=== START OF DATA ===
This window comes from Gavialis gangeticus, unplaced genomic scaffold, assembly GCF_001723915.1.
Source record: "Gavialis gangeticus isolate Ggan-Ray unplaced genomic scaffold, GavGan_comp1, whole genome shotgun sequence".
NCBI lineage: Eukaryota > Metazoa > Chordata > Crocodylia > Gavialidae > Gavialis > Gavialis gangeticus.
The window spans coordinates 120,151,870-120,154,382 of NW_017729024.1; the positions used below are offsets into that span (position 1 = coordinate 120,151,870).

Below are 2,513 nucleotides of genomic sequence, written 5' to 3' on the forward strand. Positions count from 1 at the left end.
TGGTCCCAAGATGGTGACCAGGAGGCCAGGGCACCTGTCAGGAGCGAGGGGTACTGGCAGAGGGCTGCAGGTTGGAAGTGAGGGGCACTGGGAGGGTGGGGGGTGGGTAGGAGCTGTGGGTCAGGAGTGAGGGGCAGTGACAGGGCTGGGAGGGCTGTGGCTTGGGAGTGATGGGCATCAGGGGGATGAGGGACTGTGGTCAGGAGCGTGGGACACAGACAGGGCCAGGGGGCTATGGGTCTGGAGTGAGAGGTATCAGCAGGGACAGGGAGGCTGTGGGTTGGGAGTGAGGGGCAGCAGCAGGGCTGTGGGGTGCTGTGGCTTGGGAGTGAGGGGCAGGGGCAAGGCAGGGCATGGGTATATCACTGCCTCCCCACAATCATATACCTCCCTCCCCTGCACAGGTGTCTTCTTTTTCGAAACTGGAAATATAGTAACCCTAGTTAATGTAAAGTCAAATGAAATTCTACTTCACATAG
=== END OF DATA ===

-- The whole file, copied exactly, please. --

This window comes from Gavialis gangeticus, unplaced genomic scaffold, assembly GCF_001723915.1.
Source record: "Gavialis gangeticus isolate Ggan-Ray unplaced genomic scaffold, GavGan_comp1, whole genome shotgun sequence".
NCBI lineage: Eukaryota > Metazoa > Chordata > Crocodylia > Gavialidae > Gavialis > Gavialis gangeticus.
The window spans coordinates 120,151,870-120,154,382 of NW_017729024.1; the positions used below are offsets into that span (position 1 = coordinate 120,151,870).

Below are 2,513 nucleotides of genomic sequence, written 5' to 3' on the forward strand. Positions count from 1 at the left end.
TGGTCCCAAGATGGTGACCAGGAGGCCAGGGCACCTGTCAGGAGCGAGGGGTACTGGCAGAGGGCTGCAGGTTGGAAGTGAGGGGCACTGGGAGGGTGGGGGGTGGGTAGGAGCTGTGGGTCAGGAGTGAGGGGCAGTGACAGGGCTGGGAGGGCTGTGGCTTGGGAGTGATGGGCATCAGGGGGATGAGGGACTGTGGTCAGGAGCGTGGGACACAGACAGGGCCAGGGGGCTATGGGTCTGGAGTGAGAGGTATCAGCAGGGACAGGGAGGCTGTGGGTTGGGAGTGAGGGGCAGCAGCAGGGCTGTGGGGTGCTGTGGCTTGGGAGTGAGGGGCAGGGGCAAGGCAGGGCATGGGTATATCACTGCCTCCCCACAATCATATACCTCCCTCCCCTGCACAGGTGTCTTCTTTTTCGAAACTGGAAATATAGTAACCCTAGTTAATGTAAAGTCAAATGAAATTCTACTTCACATAG